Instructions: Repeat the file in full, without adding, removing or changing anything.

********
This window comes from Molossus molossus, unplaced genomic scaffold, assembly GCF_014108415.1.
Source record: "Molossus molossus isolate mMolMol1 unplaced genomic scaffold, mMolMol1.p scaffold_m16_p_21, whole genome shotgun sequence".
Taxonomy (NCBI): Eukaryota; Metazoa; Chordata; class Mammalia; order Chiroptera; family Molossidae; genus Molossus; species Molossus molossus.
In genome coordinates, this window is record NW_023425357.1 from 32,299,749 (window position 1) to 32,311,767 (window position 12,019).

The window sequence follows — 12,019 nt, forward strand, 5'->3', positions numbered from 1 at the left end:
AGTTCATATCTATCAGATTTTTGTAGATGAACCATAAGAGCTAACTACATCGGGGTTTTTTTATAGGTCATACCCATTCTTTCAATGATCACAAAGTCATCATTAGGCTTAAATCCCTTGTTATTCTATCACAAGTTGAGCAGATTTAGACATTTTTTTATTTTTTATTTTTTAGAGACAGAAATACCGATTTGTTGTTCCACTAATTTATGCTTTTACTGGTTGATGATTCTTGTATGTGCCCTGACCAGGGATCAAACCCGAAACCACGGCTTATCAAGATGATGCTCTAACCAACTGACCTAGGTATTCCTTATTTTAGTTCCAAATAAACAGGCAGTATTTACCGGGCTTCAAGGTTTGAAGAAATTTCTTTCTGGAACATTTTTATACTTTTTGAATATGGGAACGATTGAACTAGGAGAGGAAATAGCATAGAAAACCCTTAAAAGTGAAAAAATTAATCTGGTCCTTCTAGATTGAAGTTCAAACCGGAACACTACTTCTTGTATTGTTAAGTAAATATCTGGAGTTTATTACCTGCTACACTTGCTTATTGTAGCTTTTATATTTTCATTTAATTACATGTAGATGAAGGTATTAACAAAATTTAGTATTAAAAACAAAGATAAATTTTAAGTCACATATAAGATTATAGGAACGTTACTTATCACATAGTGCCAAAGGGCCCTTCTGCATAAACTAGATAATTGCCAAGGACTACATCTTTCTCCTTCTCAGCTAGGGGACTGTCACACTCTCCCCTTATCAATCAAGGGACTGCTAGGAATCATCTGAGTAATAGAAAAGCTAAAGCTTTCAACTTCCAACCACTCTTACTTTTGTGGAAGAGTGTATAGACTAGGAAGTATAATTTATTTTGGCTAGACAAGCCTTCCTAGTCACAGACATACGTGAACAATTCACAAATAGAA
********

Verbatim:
This window comes from Molossus molossus, unplaced genomic scaffold, assembly GCF_014108415.1.
Source record: "Molossus molossus isolate mMolMol1 unplaced genomic scaffold, mMolMol1.p scaffold_m16_p_21, whole genome shotgun sequence".
Taxonomy (NCBI): Eukaryota; Metazoa; Chordata; class Mammalia; order Chiroptera; family Molossidae; genus Molossus; species Molossus molossus.
In genome coordinates, this window is record NW_023425357.1 from 32,299,749 (window position 1) to 32,311,767 (window position 12,019).

The window sequence follows — 12,019 nt, forward strand, 5'->3', positions numbered from 1 at the left end:
AGTTCATATCTATCAGATTTTTGTAGATGAACCATAAGAGCTAACTACATCGGGGTTTTTTTATAGGTCATACCCATTCTTTCAATGATCACAAAGTCATCATTAGGCTTAAATCCCTTGTTATTCTATCACAAGTTGAGCAGATTTAGACATTTTTTTATTTTTTATTTTTTAGAGACAGAAATACCGATTTGTTGTTCCACTAATTTATGCTTTTACTGGTTGATGATTCTTGTATGTGCCCTGACCAGGGATCAAACCCGAAACCACGGCTTATCAAGATGATGCTCTAACCAACTGACCTAGGTATTCCTTATTTTAGTTCCAAATAAACAGGCAGTATTTACCGGGCTTCAAGGTTTGAAGAAATTTCTTTCTGGAACATTTTTATACTTTTTGAATATGGGAACGATTGAACTAGGAGAGGAAATAGCATAGAAAACCCTTAAAAGTGAAAAAATTAATCTGGTCCTTCTAGATTGAAGTTCAAACCGGAACACTACTTCTTGTATTGTTAAGTAAATATCTGGAGTTTATTACCTGCTACACTTGCTTATTGTAGCTTTTATATTTTCATTTAATTACATGTAGATGAAGGTATTAACAAAATTTAGTATTAAAAACAAAGATAAATTTTAAGTCACATATAAGATTATAGGAACGTTACTTATCACATAGTGCCAAAGGGCCCTTCTGCATAAACTAGATAATTGCCAAGGACTACATCTTTCTCCTTCTCAGCTAGGGGACTGTCACACTCTCCCCTTATCAATCAAGGGACTGCTAGGAATCATCTGAGTAATAGAAAAGCTAAAGCTTTCAACTTCCAACCACTCTTACTTTTGTGGAAGAGTGTATAGACTAGGAAGTATAATTTATTTTGGCTAGACAAGCCTTCCTAGTCACAGACATACGTGAACAATTCACAAATAGAA